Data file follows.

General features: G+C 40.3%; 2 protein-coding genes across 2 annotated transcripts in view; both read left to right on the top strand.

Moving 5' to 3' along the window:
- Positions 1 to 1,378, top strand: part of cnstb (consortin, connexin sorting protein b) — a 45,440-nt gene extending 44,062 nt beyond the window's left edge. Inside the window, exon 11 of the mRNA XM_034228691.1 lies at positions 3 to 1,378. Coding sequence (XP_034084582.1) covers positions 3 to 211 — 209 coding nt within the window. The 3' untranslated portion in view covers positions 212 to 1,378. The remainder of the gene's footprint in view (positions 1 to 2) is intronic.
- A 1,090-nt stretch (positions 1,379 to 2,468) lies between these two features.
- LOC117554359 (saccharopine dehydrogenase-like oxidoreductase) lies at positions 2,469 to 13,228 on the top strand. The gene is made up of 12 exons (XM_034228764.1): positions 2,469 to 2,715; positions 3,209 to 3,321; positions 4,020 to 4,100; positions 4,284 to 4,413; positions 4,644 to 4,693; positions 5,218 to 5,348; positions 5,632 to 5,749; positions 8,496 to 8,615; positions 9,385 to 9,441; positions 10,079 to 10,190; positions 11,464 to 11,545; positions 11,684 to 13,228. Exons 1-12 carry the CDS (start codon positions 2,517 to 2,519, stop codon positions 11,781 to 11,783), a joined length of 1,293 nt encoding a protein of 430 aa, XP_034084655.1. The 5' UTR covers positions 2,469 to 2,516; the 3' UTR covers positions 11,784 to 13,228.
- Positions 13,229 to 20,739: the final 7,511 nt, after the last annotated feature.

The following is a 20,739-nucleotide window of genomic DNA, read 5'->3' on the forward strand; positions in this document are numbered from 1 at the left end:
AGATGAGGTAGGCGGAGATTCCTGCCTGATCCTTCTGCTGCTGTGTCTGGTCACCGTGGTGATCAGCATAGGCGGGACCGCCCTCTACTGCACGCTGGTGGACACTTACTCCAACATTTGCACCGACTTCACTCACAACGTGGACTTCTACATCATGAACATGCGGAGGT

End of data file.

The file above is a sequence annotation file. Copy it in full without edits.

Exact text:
General features: G+C 40.3%; 2 protein-coding genes across 2 annotated transcripts in view; both read left to right on the top strand.

Moving 5' to 3' along the window:
- Positions 1 to 1,378, top strand: part of cnstb (consortin, connexin sorting protein b) — a 45,440-nt gene extending 44,062 nt beyond the window's left edge. Inside the window, exon 11 of the mRNA XM_034228691.1 lies at positions 3 to 1,378. Coding sequence (XP_034084582.1) covers positions 3 to 211 — 209 coding nt within the window. The 3' untranslated portion in view covers positions 212 to 1,378. The remainder of the gene's footprint in view (positions 1 to 2) is intronic.
- A 1,090-nt stretch (positions 1,379 to 2,468) lies between these two features.
- LOC117554359 (saccharopine dehydrogenase-like oxidoreductase) lies at positions 2,469 to 13,228 on the top strand. The gene is made up of 12 exons (XM_034228764.1): positions 2,469 to 2,715; positions 3,209 to 3,321; positions 4,020 to 4,100; positions 4,284 to 4,413; positions 4,644 to 4,693; positions 5,218 to 5,348; positions 5,632 to 5,749; positions 8,496 to 8,615; positions 9,385 to 9,441; positions 10,079 to 10,190; positions 11,464 to 11,545; positions 11,684 to 13,228. Exons 1-12 carry the CDS (start codon positions 2,517 to 2,519, stop codon positions 11,781 to 11,783), a joined length of 1,293 nt encoding a protein of 430 aa, XP_034084655.1. The 5' UTR covers positions 2,469 to 2,516; the 3' UTR covers positions 11,784 to 13,228.
- Positions 13,229 to 20,739: the final 7,511 nt, after the last annotated feature.

The following is a 20,739-nucleotide window of genomic DNA, read 5'->3' on the forward strand; positions in this document are numbered from 1 at the left end:
AGATGAGGTAGGCGGAGATTCCTGCCTGATCCTTCTGCTGCTGTGTCTGGTCACCGTGGTGATCAGCATAGGCGGGACCGCCCTCTACTGCACGCTGGTGGACACTTACTCCAACATTTGCACCGACTTCACTCACAACGTGGACTTCTACATCATGAACATGCGGAGGT